In this plan, five 1,111-foot-tall buildings lining two sides of the perimeter of the site are all connected via five skyways. The spaces between the buildings are to serve as entryways to the site. Within the space is what the team calls "Memorial Square." A retail concourse connects to an underground transportation center that Gwathmey called "a destination—it’s multi-use, it’s multi-functional, and it inspires a sense of place" while "fingers" extend outward from the site in order to create additional memorial sites. THINK introduced three proposals at today’s unveiling. The team includes architect Frederic Schwartz, who loudly advocated for West Street to be buried in order to better integrate Battery Park City with Lower Manhattan. The schemes for both the Sky Park and The Great Room reserve space for the world’s tallest skyscraper, measuring 2,100 feet tall in the latter case. THINK’s third proposal, for a World Cultural Center substitutes, highlights public functions housed in a two central, cylindrical towers, rather than private commercial space, which is relegated to mid-rise perimeter buildings that are constructed in response to market demand. West Street’s interment was not mentioned.

United Architects, as well as the team led by Skidmore, Owings & Merrill (SOM) proposed a redesign that also built along the perimeter of the World Trade Center site. Each proposal includes unusual building forms; United Architects deemed its design a cathedral-like "veil" that protects the twin tower footprints. United Architects presenter Greg Lynn also stated that a 60th-floor connector and public space would serve as a "city in the sky." SOM’s Roger Duffy echoed that theme, saying that a vertical distribution of 16 acres of public functions and another 16 acres of public space would give back to the public realm.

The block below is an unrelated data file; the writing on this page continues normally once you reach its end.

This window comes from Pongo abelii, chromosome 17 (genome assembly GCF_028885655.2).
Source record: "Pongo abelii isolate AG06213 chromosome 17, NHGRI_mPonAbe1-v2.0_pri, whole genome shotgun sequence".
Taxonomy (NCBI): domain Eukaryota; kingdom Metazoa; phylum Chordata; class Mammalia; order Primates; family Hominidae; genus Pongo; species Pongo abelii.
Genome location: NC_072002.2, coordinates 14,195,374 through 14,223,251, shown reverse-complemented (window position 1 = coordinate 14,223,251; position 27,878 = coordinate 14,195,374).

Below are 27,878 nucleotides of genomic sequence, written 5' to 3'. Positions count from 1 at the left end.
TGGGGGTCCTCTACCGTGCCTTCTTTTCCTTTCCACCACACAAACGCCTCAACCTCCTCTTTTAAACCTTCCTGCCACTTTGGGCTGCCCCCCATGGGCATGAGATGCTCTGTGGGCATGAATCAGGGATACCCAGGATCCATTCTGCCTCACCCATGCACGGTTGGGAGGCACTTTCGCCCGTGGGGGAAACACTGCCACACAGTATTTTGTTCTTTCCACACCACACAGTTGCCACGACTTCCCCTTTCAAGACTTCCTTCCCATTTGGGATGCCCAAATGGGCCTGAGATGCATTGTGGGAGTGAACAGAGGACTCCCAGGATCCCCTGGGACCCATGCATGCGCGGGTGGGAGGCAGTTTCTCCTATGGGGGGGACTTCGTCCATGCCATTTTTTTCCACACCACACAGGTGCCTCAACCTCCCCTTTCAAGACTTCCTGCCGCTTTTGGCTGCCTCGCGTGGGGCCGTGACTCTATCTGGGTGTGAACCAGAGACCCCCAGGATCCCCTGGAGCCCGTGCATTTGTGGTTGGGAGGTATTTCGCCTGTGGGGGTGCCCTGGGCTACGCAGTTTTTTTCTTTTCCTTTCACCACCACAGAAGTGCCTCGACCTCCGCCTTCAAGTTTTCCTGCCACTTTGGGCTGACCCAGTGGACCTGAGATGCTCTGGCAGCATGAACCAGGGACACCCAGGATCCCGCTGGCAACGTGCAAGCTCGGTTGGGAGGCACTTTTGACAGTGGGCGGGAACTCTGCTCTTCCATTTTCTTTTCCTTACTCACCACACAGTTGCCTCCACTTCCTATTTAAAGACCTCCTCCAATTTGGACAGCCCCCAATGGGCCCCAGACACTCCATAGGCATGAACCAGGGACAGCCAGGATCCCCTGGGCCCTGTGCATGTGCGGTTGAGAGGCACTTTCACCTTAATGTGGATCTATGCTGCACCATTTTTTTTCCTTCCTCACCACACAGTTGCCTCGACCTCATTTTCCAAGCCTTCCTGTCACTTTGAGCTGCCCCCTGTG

LMDC in-house planners Peterson/Littenberg Architecture and Urban Design, uniquely positioned among the teams, also presented a scheme for redesigning the World Trade Center site. That plan was more focused on urban design, and recreated most of the street connections lost in the original construction of the World Trade Center, with streetfront retailing. Barbara Littenberg said that the new street connections would create 1.8 miles of it.

In opening the presentation, LMDC chairman John Whitehead said of the schemes, "not only are they for our time, but for all time." That doesn’t guarantee their implementation, however.

Today’s event was the culmination of an eight-week Innovative Design Study prompted by negative public response to the six master plans originally considered for the World Trade Center site; 407 submissions were entered. Because the process was deemed a "design study," however, neither the LMDC or the Port Authority are obliged to incorporate these new designs, or elements of them, into its Master Land Use Plan.

Moreover, because today’s exercise will influence only a master plan—which indicates the location and massing of infrastructure, buildings and other elements—rather than building design guidelines, the architectural forms unveiled today will not necessarily be considered for adoption either. The Master Land Use Plan will be issued for public comment on January 31.